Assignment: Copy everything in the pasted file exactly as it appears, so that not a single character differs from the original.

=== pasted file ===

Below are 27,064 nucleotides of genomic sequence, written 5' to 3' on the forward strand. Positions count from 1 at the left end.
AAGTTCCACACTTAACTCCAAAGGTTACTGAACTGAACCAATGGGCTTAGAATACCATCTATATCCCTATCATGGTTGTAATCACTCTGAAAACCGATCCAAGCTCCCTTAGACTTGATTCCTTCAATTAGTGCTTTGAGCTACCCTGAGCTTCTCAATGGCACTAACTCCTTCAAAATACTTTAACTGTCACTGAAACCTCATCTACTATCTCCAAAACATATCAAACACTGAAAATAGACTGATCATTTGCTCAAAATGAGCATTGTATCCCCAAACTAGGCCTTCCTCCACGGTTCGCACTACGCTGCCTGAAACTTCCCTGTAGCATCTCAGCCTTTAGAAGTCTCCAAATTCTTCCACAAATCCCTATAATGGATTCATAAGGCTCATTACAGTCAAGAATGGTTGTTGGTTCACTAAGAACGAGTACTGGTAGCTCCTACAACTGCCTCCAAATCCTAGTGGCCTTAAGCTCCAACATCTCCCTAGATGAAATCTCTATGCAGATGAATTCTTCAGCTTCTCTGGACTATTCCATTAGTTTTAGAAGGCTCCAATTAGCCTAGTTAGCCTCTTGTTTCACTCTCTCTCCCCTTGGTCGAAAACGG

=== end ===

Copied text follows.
Below are 27,064 nucleotides of genomic sequence, written 5' to 3' on the forward strand. Positions count from 1 at the left end.
AAGTTCCACACTTAACTCCAAAGGTTACTGAACTGAACCAATGGGCTTAGAATACCATCTATATCCCTATCATGGTTGTAATCACTCTGAAAACCGATCCAAGCTCCCTTAGACTTGATTCCTTCAATTAGTGCTTTGAGCTACCCTGAGCTTCTCAATGGCACTAACTCCTTCAAAATACTTTAACTGTCACTGAAACCTCATCTACTATCTCCAAAACATATCAAACACTGAAAATAGACTGATCATTTGCTCAAAATGAGCATTGTATCCCCAAACTAGGCCTTCCTCCACGGTTCGCACTACGCTGCCTGAAACTTCCCTGTAGCATCTCAGCCTTTAGAAGTCTCCAAATTCTTCCACAAATCCCTATAATGGATTCATAAGGCTCATTACAGTCAAGAATGGTTGTTGGTTCACTAAGAACGAGTACTGGTAGCTCCTACAACTGCCTCCAAATCCTAGTGGCCTTAAGCTCCAACATCTCCCTAGATGAAATCTCTATGCAGATGAATTCTTCAGCTTCTCTGGACTATTCCATTAGTTTTAGAAGGCTCCAATTAGCCTAGTTAGCCTCTTGTTTCACTCTCTCTCCCCTTGGTCGAAAACGG